I can’t tell you how many mission and vision statements I’ve helped craft in my time as a consultant. The first part of building the foundation of good structure is to know what you’re doing with your time. So, when I do structure checks with the companies I work with, often what they need is a completely new mission statement or a refresh on their current one.

If you Google “mission statement” you get just under 4 million hits. There are lots of opinions about what a mission statement is and what makes a good or bad one. Often when I work with clients I have to help them unlearn the old or outdated notions of what a mission statement is so we can move forward with what I think it actually should be.

In short, a mission statement is the reason why you exist and a rubric by which you can measure all actions your organization takes. Theoretically, once you have achieved your mission, your company no longer needs to exist.

My favorite example of a mission statement is Disney’s: “To make people happy.”

It’s clear what they are doing and if all people are happy they don’t have a need to exist. If they aren’t sure if they should make limited edition Lumiere pins for the new release of Beauty and the Beast, all they have to do is ask “Would this make people happy?” If the answer is yes, then they do it!

Often times my clients get very hung up on the idea of external perceptions of a mission statement. Is the language accessible? What if we use a term only we within the company understand? Is it too long? Too short?

Here is what I tell all of them: Focus on making an internal statement first. Make it so everyone can understand what they are doing as that is actually how you’re going to have a helpful mission statement.

Anything can be put through the marketing machine to make it more palatable to your consumers including your mission statement. But what you make first and foremost should be something that everyone within the company can use and turn to to make sure they’re doing the job they’re supposed to be doing.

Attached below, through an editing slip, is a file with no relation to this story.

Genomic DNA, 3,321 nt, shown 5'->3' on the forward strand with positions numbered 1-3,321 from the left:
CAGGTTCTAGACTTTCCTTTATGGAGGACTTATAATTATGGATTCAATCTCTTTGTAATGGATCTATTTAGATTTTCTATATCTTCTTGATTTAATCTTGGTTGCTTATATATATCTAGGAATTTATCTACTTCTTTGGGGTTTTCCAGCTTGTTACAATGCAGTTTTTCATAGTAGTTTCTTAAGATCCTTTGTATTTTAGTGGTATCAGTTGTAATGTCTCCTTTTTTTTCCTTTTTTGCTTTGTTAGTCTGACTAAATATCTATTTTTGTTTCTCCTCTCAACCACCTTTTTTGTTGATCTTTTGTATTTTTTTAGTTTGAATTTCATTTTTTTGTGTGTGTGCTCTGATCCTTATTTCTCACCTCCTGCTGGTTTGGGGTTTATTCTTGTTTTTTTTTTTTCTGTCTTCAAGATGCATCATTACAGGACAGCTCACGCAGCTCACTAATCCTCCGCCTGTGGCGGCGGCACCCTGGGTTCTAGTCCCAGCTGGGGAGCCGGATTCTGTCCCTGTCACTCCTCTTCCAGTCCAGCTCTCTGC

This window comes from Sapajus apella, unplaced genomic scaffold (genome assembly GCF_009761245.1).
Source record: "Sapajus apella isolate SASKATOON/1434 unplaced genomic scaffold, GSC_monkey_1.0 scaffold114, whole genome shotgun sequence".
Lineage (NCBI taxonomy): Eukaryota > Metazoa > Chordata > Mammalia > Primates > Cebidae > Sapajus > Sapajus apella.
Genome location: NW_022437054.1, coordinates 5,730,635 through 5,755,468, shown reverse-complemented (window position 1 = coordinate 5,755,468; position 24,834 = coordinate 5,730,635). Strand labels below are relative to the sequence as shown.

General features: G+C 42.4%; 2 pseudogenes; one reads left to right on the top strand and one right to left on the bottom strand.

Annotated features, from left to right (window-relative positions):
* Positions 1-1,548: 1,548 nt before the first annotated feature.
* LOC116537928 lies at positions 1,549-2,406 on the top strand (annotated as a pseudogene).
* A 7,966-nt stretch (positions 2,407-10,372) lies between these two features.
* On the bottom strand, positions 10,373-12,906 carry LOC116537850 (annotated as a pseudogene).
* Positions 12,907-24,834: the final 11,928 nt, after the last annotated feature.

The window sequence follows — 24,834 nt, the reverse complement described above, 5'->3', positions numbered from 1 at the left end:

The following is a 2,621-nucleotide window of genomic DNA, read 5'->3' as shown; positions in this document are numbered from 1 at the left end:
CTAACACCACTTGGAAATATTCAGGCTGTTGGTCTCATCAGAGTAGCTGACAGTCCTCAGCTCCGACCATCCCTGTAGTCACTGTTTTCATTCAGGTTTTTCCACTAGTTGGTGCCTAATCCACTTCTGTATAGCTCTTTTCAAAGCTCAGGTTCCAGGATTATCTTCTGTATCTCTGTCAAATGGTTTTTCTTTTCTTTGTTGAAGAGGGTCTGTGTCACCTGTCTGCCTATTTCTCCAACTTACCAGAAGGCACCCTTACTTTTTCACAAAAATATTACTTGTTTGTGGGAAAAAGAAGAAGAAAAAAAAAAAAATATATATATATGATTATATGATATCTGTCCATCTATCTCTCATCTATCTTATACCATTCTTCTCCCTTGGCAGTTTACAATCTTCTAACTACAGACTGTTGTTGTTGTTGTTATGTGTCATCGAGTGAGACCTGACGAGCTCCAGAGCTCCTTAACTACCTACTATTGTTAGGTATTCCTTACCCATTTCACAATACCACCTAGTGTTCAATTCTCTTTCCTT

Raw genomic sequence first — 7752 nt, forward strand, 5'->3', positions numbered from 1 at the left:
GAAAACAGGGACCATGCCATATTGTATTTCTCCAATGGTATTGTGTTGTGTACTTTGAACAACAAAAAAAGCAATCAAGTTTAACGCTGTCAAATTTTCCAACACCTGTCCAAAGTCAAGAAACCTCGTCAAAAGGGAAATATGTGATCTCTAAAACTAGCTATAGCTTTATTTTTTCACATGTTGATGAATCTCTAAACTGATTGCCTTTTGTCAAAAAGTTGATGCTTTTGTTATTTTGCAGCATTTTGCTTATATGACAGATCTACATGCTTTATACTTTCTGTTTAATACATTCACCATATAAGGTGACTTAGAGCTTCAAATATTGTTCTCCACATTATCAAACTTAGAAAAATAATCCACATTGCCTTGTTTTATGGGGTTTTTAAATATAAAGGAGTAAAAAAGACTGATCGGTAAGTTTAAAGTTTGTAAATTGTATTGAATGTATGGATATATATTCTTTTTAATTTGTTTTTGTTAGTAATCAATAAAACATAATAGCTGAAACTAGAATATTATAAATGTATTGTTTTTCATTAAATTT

Without a mission statement, companies are rudderless. I have yet to meet a company who was operating without a clear mission who was…well, operating. Most of them are plagued with inaction because they have no idea what they are doing and all the people within the company are moving in different directions.

Mission statements direct energy and attention. They are the rails on which your train can move. Imagine trying to move a train anywhere without tracks. That’s what a company without a mission statement is like.

For some companies, the mission statement is wildly outdated with the practices of the company. Over time companies shift and grow and change and sometimes what the mission was originally outlining doesn’t apply anymore. In that case, a rewrite is totally appropriate.

Psychologist Esther Perel talks about how over the course of a marriage, couples will actually have several marriages as defined by major shifts in the way they have to function as a couple. I think the same applies to long-lasting organizations. Most will go through multiple iterations and the key to success is identifying when those changes have happened and updating accordingly.

The transition into a new year is always a good time for self-examination. It’s a healthy practice to examine the foundations of a company and assess whether pruning or editing needs to happen. With a refreshed mission or a re-certificaton of the old one, new tracks can be laid to ensure that the future of the company is progressing in a way that will create success.